Once you understand your customer journey, you can start aligning digital content with pivot points that move customers closer towards a sales conversation. Ideally, your digital assets, starting with your website, should mimic that path and continually propel customers to the next leg of the journey.
For example, maybe you learn that most customers find you when searching for help migrating their Citrix solutions to cloud. If so, your expertise in Citrix cloud migration should be front and center on your website. You can then start building the right assets (cloud migration eBooks, infographics, blogs) that demonstrate your expertise and help drive the conversation forward.
Or, maybe you find the prospects you’re most successful with tend to focus on your reputation and customers you’ve worked with in the past. In that case, client testimonials should have prominent position on your site—and maybe you shift more marketing resources towards case studies and video testimonials.
Once you’ve defined your unique value and mapped out the customer journey, you’re ready to really put The Conversion Heuristic through its paces. At this point, the goal is to closely examine your marketing assets to identify any element that could introduce friction in the customer journey.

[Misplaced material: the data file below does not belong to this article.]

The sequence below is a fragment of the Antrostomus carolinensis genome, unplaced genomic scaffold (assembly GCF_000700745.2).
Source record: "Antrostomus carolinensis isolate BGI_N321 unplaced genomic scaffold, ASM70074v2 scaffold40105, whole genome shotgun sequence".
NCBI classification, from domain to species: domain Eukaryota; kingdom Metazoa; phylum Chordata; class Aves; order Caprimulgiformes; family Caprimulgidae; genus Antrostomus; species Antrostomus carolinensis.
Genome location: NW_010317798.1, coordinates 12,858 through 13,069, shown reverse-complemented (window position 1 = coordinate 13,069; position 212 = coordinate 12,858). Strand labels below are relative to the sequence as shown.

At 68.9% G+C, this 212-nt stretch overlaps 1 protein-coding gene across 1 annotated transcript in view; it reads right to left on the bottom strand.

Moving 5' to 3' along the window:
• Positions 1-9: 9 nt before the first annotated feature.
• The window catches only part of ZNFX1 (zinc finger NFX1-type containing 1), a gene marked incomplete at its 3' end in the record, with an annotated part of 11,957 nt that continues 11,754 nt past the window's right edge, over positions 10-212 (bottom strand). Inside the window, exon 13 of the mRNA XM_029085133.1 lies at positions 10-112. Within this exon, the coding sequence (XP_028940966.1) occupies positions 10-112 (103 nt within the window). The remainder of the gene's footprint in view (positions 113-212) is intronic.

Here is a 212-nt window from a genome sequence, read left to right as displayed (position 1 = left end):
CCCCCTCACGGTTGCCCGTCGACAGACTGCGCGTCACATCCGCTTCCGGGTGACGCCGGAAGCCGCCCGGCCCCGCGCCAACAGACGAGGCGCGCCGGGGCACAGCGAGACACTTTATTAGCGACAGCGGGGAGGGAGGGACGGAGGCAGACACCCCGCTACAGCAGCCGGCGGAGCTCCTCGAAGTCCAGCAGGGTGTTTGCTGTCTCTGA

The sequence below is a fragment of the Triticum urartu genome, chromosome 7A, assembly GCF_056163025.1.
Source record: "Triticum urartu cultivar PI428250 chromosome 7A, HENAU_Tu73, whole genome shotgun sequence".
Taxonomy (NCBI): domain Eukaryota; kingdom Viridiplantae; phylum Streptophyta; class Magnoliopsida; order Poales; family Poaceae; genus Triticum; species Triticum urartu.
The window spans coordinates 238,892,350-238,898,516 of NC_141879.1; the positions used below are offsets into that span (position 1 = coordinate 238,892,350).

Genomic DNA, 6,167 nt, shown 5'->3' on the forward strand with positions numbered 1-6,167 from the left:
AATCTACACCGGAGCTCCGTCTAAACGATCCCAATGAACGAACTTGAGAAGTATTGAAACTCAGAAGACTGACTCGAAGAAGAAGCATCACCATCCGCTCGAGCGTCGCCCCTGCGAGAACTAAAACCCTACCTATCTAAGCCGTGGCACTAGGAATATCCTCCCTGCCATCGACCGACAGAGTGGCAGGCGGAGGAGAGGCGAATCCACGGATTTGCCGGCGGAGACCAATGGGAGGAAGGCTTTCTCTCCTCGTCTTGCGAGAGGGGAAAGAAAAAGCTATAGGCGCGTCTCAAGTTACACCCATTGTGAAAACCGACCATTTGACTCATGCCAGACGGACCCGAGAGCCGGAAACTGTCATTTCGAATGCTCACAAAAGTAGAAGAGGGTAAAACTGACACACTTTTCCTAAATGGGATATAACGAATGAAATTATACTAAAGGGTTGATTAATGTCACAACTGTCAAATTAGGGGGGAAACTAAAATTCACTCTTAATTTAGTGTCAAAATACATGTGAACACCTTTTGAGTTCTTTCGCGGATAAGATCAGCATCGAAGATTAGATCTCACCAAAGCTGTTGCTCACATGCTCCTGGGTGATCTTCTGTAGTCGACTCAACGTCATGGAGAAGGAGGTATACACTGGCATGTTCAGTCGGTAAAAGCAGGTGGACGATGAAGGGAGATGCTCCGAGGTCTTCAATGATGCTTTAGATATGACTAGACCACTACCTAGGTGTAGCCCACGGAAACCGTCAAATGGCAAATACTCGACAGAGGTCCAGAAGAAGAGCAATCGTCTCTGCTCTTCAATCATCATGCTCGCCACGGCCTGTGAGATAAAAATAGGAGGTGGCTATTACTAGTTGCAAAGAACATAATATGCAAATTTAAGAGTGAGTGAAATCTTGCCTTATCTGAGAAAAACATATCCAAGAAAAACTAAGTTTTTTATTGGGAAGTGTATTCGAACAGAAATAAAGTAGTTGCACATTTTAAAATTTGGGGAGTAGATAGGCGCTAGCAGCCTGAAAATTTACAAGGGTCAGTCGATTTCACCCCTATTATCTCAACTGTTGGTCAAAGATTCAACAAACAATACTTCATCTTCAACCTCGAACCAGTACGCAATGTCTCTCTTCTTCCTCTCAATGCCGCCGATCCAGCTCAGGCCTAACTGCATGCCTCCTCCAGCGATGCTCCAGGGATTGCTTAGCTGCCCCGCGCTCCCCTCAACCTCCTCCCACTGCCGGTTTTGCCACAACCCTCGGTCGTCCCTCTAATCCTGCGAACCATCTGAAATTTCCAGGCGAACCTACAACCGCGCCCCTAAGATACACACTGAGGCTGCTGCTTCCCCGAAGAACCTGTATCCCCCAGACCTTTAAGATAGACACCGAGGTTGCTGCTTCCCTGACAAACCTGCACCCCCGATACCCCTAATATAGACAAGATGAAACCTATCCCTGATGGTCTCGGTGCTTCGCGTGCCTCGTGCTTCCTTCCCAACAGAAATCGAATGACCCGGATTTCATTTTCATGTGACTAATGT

Remember, even if the goal seems straightforward—say, “Enter your contact information to download this white paper”—that macro-conversion is the sum of many small steps. The prospect had to come across your digital ad (or LinkedIn post, or Google result) for that white paper. The title had to be clear and compelling enough to get them to click the link. On arriving at the landing page, the title and text had to reinforce that the paper would be useful. The page layout, navigation—even the button they click to submit contact information—all had to make getting it seem quick and easy.
Each of those steps represents a micro-conversion. If you haven’t thought them through from the customer’s perspective, it’s all too easy for the prospect to say, “Never mind, I’m done,” at any point along the way.
How can you reduce friction on your website and digital marketing assets?
- Create a clear, simple path. When examining digital marketing assets with The Conversion Heuristic, the number one question should be, “Where did I land, and what’s my next step?”
- Don’t get too cute. It’s possible to be too creative. Above all, every digital asset should explicitly tell the customer what they’re doing here, what you’re offering, what’s the next step.
- Don’t get greedy. Long forms demanding too much information are a sure way to turn prospects off. The value of what you’re offering also needs to match the effort you’re asking the prospect to provide. No one’s going to give you their life story just to download an infographic.
- Deliver what you promise. If the prospect came to your site by clicking a link for a free eBook, the link to get that eBook better be on that landing page. If the promised offer isn’t there, or if customers have to jump through multiple hoops to get it, they’ll likely bounce from that page.
- Have a clear call to action. Don’t be cryptic. Even the simple 2-3 words of text on a button can be a critical factor in converting a lead.